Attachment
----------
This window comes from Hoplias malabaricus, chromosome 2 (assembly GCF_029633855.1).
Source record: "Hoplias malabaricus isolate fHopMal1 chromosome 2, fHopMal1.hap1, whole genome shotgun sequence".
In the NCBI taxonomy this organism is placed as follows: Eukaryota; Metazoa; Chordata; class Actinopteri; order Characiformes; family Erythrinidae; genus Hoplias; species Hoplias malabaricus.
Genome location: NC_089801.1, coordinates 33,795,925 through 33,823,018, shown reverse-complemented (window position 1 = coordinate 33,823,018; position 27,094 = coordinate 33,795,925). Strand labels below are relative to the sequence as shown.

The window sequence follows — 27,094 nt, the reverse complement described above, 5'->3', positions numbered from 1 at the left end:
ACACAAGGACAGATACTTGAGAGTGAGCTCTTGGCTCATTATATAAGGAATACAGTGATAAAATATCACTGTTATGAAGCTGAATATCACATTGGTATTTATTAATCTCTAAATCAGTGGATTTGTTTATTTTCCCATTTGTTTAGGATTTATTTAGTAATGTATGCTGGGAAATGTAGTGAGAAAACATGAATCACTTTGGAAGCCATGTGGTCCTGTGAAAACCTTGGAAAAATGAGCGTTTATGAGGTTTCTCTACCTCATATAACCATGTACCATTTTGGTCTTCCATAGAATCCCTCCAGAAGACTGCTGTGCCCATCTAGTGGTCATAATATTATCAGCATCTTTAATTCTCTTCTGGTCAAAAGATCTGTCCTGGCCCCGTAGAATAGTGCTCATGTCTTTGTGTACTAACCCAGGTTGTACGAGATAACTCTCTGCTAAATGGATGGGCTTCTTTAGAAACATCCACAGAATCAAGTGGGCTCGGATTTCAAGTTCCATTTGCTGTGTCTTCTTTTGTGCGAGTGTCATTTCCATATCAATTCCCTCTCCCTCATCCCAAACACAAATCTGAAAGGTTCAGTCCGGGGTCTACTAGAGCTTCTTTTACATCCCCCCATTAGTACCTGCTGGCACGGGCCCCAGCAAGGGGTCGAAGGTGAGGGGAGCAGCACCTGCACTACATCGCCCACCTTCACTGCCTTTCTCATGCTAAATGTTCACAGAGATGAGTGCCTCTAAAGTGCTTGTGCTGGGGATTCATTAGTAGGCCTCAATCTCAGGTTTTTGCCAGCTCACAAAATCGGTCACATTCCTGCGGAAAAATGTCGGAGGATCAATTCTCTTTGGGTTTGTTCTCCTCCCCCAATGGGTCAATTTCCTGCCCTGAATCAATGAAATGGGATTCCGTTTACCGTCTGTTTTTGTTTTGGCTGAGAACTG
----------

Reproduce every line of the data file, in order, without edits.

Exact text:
This window comes from Hoplias malabaricus, chromosome 2 (assembly GCF_029633855.1).
Source record: "Hoplias malabaricus isolate fHopMal1 chromosome 2, fHopMal1.hap1, whole genome shotgun sequence".
In the NCBI taxonomy this organism is placed as follows: Eukaryota; Metazoa; Chordata; class Actinopteri; order Characiformes; family Erythrinidae; genus Hoplias; species Hoplias malabaricus.
Genome location: NC_089801.1, coordinates 33,795,925 through 33,823,018, shown reverse-complemented (window position 1 = coordinate 33,823,018; position 27,094 = coordinate 33,795,925). Strand labels below are relative to the sequence as shown.

The window sequence follows — 27,094 nt, the reverse complement described above, 5'->3', positions numbered from 1 at the left end:
ACACAAGGACAGATACTTGAGAGTGAGCTCTTGGCTCATTATATAAGGAATACAGTGATAAAATATCACTGTTATGAAGCTGAATATCACATTGGTATTTATTAATCTCTAAATCAGTGGATTTGTTTATTTTCCCATTTGTTTAGGATTTATTTAGTAATGTATGCTGGGAAATGTAGTGAGAAAACATGAATCACTTTGGAAGCCATGTGGTCCTGTGAAAACCTTGGAAAAATGAGCGTTTATGAGGTTTCTCTACCTCATATAACCATGTACCATTTTGGTCTTCCATAGAATCCCTCCAGAAGACTGCTGTGCCCATCTAGTGGTCATAATATTATCAGCATCTTTAATTCTCTTCTGGTCAAAAGATCTGTCCTGGCCCCGTAGAATAGTGCTCATGTCTTTGTGTACTAACCCAGGTTGTACGAGATAACTCTCTGCTAAATGGATGGGCTTCTTTAGAAACATCCACAGAATCAAGTGGGCTCGGATTTCAAGTTCCATTTGCTGTGTCTTCTTTTGTGCGAGTGTCATTTCCATATCAATTCCCTCTCCCTCATCCCAAACACAAATCTGAAAGGTTCAGTCCGGGGTCTACTAGAGCTTCTTTTACATCCCCCCATTAGTACCTGCTGGCACGGGCCCCAGCAAGGGGTCGAAGGTGAGGGGAGCAGCACCTGCACTACATCGCCCACCTTCACTGCCTTTCTCATGCTAAATGTTCACAGAGATGAGTGCCTCTAAAGTGCTTGTGCTGGGGATTCATTAGTAGGCCTCAATCTCAGGTTTTTGCCAGCTCACAAAATCGGTCACATTCCTGCGGAAAAATGTCGGAGGATCAATTCTCTTTGGGTTTGTTCTCCTCCCCCAATGGGTCAATTTCCTGCCCTGAATCAATGAAATGGGATTCCGTTTACCGTCTGTTTTTGTTTTGGCTGAGAACTG